Lesley Gore

Phil Spector & Darlene Love in the studio

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It's My Party

The birth of a pop classic. Featuring Lesley Gore, Helen Shapiro, the Blossoms and Barbara English.

IT'S MY PARTY AND I'LL CRY IF I WANT TO. These days that phrase is part of our lingua franca - it even has resonance for those who weren't born at the time - but for a diminutive teenager with diamond hard strawberry blonde flick-ups and a 22-carat voice, those fateful words were her key to immortality. Born in Brooklyn in 1946, Lesley Goldstein's passion for music had begun even before she had learned to read, by which time her immigrant father Leo had restored the original Russian family name of Gore and moved his wife and child out to the 'burbs of New Jersey - to Tenafly via Teaneck. As Lesley approached her teens, childhood favourites like Patti Page had been supplemented by Presley and the new wave of rockers. Poodle skirts and record hops were part and parcel of her adolescence and, yes, Lesley was a member of a girl-group in junior high; a gang of Shirelles wannabes who got to perform a couple of shows. From small acorns . . .

By the age of fifteen Lesley had persuaded her dad and her mom, Ronny, to send her to a proper vocal coach in New York City. Before long she was playing the occasional gig with Sal Bonafetti's band whose drummer was her 18-year-old cousin Allan. Lesley very soon caught the ear of Mercury prexy Irving Green at what was, supposedly, a showcase for the band. This interest galvanised singing teacher Myron Earnhart into cutting four unadorned demos, just Lesley and piano, which led to Irving Green paying a second and decisive visit to confirm that what he had heard was the real deal. Here was a youngster with talent galore, an individual style, cute as a button and full of wholesome, girl-next-door teen appeal. A real shoe in!

It was sheer serendipity that heading Mercury's A & R department was young, hip and steeped-in-jazz Quincy Jones. Whatever lucky star was shining on the day that Quincy turned up chez Les and unloaded two hundred demos from his chauffeur-driven company car, the synchronicity was perfect. Top of the pile of discs was a copy of "It's My Party." Lesley: "He was carrying these big boxes in and we set them in the den, and he puts on "It's My Party." It's the first time I've ever done this, so I said to him, 'That's not half bad. I like it. Good melody. Let's put it on the maybe pile.' Then we went through the entire two hundred and it was the only one we liked. It was the only song we had at that point. So we went back to the drawing board. Quincy got Paul Anka to write me a couple of songs. Quincy knew what he was doing." A few weeks later, on March 30th, 1963, Lesley went to Bell Sound Studios in New York to record her first session for Mercury. With German conductor Claus Ogermann providing the arrangements and musical scores, and Quincy Jones overseeing the operation, four songs were recorded that day. Among them was, of course, "It's My Party."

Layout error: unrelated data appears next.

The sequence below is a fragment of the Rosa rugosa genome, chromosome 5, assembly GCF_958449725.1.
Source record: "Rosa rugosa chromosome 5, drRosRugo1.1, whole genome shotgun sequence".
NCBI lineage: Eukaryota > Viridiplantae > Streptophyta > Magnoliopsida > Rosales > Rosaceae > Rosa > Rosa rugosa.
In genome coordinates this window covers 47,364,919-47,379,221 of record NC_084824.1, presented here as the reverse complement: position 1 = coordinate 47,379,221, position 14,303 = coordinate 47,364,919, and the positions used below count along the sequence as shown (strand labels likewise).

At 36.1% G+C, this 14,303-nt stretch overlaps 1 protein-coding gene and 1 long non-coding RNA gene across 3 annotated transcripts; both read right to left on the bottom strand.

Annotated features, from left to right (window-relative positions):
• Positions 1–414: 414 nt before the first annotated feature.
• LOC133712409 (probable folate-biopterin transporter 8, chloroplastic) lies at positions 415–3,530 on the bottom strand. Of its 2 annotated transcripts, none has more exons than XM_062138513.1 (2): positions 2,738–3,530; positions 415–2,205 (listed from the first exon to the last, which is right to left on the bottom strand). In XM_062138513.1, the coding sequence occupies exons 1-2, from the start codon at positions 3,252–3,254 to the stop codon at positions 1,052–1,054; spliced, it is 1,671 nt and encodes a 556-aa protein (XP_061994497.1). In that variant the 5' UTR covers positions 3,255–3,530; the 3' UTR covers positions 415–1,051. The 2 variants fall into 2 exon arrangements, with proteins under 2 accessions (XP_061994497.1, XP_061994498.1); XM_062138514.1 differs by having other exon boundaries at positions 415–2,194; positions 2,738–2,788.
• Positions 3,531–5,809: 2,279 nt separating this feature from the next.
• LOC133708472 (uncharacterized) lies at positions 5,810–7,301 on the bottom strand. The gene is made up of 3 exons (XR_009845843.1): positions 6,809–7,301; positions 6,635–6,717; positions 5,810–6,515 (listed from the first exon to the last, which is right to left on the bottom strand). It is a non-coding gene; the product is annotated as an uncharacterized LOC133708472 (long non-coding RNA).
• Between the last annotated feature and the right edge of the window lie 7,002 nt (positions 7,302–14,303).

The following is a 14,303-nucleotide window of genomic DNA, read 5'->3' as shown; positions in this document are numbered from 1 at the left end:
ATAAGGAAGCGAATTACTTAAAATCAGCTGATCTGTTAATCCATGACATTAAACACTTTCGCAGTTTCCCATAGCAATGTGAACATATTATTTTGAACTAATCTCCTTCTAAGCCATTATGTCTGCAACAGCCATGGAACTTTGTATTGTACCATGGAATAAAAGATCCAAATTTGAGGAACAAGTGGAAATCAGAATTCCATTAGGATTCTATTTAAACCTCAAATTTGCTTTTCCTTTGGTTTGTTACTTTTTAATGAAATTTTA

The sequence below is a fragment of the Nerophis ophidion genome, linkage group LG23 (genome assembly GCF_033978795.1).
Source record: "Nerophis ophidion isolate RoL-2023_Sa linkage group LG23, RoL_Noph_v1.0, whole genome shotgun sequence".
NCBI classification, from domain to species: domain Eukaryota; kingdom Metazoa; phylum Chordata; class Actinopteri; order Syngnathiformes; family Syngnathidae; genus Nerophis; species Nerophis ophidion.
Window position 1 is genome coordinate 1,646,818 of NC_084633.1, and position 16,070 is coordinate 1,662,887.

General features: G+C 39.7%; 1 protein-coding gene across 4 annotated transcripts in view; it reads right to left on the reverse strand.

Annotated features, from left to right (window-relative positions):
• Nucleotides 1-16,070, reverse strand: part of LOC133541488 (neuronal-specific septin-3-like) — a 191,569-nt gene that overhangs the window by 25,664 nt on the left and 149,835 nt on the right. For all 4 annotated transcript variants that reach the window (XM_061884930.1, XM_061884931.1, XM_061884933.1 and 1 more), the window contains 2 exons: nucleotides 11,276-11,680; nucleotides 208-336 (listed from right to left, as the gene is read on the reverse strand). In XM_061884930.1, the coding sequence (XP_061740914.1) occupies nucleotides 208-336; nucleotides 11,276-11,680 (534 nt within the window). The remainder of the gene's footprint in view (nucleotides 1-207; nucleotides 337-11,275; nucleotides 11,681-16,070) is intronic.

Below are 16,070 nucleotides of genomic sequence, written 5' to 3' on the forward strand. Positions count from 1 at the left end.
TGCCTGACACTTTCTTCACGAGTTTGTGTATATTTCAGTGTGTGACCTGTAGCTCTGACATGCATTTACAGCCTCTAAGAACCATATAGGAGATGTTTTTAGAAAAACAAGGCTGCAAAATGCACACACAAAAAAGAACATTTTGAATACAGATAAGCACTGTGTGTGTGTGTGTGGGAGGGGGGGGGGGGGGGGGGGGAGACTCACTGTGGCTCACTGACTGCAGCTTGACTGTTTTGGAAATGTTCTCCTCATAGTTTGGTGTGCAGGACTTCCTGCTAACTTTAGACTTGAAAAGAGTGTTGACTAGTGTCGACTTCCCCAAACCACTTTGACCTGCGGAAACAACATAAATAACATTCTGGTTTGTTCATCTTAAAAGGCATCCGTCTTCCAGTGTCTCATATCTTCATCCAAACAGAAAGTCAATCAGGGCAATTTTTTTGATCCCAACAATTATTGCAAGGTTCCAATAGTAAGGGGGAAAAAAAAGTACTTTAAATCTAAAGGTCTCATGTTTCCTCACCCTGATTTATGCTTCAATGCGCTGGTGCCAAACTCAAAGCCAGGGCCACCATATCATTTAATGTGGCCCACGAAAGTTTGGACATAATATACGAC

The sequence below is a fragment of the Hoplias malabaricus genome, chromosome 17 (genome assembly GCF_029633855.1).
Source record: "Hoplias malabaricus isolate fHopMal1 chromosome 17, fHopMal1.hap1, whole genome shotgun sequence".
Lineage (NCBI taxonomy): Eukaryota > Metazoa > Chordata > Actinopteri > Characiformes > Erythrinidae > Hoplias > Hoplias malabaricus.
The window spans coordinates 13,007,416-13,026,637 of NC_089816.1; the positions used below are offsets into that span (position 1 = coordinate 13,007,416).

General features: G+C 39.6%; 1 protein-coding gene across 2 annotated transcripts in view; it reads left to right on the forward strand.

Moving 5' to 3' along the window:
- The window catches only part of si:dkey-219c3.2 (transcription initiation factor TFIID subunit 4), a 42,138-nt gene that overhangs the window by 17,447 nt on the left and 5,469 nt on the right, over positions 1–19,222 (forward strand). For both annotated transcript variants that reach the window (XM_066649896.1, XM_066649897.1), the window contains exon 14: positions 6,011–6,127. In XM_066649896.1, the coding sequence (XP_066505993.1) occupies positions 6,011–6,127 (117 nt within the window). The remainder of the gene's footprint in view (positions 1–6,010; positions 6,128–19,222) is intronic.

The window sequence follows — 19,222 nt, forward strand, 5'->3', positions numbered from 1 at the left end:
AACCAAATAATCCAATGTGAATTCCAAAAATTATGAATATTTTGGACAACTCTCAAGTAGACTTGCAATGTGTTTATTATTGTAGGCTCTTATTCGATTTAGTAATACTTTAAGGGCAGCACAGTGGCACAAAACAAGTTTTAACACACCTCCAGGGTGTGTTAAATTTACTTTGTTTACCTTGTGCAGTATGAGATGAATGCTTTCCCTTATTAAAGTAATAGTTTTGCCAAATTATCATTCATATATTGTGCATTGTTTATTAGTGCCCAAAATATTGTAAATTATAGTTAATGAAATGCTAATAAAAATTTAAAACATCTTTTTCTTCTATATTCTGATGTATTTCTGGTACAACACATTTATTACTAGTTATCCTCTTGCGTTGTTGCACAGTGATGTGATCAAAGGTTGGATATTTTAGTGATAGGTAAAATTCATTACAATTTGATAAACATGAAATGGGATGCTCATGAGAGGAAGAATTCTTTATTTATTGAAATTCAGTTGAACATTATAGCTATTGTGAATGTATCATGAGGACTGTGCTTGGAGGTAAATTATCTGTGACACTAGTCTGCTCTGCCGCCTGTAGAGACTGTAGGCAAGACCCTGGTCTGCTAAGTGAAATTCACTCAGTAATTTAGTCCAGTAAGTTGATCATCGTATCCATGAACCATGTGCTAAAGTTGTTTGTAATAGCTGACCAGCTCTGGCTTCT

Unbeknown to many except the staff at Aaron Schroeder Music, the publishers of "It's My Party," a certain North London teenager named Helen Shapiro had already recorded a version of the song. The singer - talented, young, Jewish, voice-trained, magnificently coiffured - in many ways the British precursor to Lesley Gore, had flown to the USA to record her new album, Helen In Nashville, during a short break in her British tour of February 1963. Among her support acts on the tour were the Beatles, no less. Helen: "Going to Nashville was a big thrill. Norrie Paramor was the co-producer with a guy called Al Kasha in the control booth. Elvis Presley's group, the Jordanaires, did the vocal backing with the help of three girls, Milly, Dolly and Prissy. I thought I had really arrived, using Elvis' backing group." Helen found the experience of recording in Nashville to be much less stiff and formal than in London: "The studio was something of a surprise, though. It was just like a shack or a small barn. There were no musical scores. We just had a rough chord chart, the demo acetates we'd been given to work from and a turntable. We would talk about which song we'd do, stick the demo on the turntable and work out the chords, instruments, and vocals. I was plonked in the middle of the studio with a mike. The musicians were all around me. I loved it. The guitarist brought in a fuzz-box to use on "Woe Is Me," which Jackie DeShannon had written, and the three girls added the wailing sound, very black and soulful. We all had high hopes of the single doing well but it was way ahead of its time. Another good single, "Not Responsible," was released next. The piece de resistance, which we were saving until last, was a song called "It's My Party." Right from the first time we heard the song on the rough demo back in London, we thought we were going to sock them between the eyes with that one. We'd been told that the song was an exclusive for me but by the time we got round to releasing it, Lesley Gore had come out with her version which was an enormous hit on both sides of the Atlantic. Her version was much more punchy than mine but if we'd had any inkling that something like that was going to happen we'd have released my recording first."

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